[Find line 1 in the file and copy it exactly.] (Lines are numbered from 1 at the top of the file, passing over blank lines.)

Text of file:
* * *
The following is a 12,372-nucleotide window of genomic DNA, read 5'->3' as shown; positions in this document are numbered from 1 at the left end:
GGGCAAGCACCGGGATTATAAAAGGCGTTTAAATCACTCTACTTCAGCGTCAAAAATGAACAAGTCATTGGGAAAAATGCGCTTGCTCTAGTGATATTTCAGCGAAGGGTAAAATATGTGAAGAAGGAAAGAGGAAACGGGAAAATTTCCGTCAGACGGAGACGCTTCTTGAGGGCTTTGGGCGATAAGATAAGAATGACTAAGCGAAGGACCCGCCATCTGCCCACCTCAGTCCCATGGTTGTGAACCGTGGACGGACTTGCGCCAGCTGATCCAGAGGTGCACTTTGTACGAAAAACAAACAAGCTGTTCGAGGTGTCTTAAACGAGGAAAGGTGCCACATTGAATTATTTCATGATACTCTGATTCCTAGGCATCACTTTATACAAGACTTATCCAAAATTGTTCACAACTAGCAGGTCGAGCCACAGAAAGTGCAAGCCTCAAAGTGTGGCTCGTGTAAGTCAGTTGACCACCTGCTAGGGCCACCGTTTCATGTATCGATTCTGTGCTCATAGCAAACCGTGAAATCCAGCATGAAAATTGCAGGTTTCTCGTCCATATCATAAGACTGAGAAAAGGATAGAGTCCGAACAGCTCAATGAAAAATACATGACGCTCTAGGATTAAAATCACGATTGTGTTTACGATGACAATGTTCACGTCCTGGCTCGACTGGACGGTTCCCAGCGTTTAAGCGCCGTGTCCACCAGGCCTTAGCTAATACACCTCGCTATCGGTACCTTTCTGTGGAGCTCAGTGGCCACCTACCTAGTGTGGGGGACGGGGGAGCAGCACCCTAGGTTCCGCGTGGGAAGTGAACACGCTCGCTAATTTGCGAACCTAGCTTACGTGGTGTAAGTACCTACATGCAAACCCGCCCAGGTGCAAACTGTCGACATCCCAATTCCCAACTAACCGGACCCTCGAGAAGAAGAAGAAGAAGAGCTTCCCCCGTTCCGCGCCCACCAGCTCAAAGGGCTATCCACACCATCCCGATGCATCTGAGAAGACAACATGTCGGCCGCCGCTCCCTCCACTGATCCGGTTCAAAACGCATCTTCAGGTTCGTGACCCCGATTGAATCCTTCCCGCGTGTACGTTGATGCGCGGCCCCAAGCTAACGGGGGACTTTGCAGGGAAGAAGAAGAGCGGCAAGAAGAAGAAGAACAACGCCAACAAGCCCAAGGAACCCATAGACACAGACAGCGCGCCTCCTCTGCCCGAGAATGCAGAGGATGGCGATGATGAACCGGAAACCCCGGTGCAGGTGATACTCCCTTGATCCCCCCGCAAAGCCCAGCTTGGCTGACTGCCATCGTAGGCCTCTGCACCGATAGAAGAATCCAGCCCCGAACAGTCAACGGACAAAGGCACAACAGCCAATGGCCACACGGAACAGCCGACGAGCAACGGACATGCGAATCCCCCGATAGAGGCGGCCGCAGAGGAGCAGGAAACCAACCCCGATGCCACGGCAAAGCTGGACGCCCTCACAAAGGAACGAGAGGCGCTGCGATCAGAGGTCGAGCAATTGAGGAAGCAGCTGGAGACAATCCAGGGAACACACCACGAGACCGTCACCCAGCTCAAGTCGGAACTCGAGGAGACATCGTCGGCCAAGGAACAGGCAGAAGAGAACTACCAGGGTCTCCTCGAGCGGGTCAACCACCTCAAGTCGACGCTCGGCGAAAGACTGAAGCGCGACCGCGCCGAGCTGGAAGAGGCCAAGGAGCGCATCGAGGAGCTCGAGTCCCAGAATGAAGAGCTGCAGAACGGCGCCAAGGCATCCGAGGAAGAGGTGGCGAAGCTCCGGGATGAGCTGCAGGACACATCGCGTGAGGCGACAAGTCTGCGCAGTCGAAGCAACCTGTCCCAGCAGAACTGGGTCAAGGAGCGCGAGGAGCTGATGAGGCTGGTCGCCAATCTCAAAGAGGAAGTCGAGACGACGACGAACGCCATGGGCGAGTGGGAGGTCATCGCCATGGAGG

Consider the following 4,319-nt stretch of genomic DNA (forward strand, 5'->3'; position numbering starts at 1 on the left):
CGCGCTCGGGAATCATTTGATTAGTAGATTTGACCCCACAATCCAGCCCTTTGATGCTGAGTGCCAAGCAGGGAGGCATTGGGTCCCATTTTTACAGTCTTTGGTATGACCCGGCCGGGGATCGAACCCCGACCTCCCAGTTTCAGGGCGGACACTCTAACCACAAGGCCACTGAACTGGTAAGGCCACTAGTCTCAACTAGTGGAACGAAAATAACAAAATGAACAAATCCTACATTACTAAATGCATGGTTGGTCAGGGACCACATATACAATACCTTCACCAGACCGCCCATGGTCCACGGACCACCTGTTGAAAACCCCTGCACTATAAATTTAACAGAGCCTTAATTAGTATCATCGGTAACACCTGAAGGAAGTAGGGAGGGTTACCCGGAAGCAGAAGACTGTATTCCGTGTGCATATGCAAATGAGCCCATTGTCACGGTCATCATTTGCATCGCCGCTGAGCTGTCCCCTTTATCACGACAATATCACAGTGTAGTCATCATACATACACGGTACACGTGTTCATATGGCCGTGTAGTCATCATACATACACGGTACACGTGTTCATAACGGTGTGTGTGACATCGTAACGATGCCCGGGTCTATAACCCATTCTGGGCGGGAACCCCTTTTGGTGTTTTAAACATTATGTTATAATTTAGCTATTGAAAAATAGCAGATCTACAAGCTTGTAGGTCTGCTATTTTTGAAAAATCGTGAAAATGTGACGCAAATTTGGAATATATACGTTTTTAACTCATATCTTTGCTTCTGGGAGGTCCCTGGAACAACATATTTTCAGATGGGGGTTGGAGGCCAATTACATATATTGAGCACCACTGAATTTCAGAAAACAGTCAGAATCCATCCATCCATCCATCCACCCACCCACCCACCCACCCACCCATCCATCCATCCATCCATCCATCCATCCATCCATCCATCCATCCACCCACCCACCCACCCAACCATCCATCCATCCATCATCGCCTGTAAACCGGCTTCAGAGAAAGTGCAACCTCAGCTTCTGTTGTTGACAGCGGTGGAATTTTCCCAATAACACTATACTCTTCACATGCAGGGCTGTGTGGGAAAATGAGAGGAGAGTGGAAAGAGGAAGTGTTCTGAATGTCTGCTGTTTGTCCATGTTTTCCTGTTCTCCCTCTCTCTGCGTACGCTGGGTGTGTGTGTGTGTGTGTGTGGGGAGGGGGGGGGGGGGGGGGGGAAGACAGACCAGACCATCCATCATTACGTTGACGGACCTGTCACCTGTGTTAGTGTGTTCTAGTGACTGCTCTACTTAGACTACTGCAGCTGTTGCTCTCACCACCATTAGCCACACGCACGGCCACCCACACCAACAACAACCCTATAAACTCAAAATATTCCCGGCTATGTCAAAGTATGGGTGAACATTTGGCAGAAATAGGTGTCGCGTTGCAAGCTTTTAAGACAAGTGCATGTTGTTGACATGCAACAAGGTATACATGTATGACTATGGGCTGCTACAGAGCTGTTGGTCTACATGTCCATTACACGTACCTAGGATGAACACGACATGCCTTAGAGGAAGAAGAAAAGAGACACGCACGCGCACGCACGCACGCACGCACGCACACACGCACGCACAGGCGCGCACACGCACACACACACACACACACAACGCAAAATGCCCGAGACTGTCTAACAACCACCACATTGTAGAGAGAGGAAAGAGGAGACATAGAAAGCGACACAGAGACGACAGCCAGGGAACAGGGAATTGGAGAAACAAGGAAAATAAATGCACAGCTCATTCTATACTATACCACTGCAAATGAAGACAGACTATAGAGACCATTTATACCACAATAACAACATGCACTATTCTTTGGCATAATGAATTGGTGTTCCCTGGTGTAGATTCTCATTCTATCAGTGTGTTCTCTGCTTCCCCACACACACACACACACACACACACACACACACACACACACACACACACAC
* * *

The following is a 12,372-nucleotide window of genomic DNA, read 5'->3' as shown; positions in this document are numbered from 1 at the left end: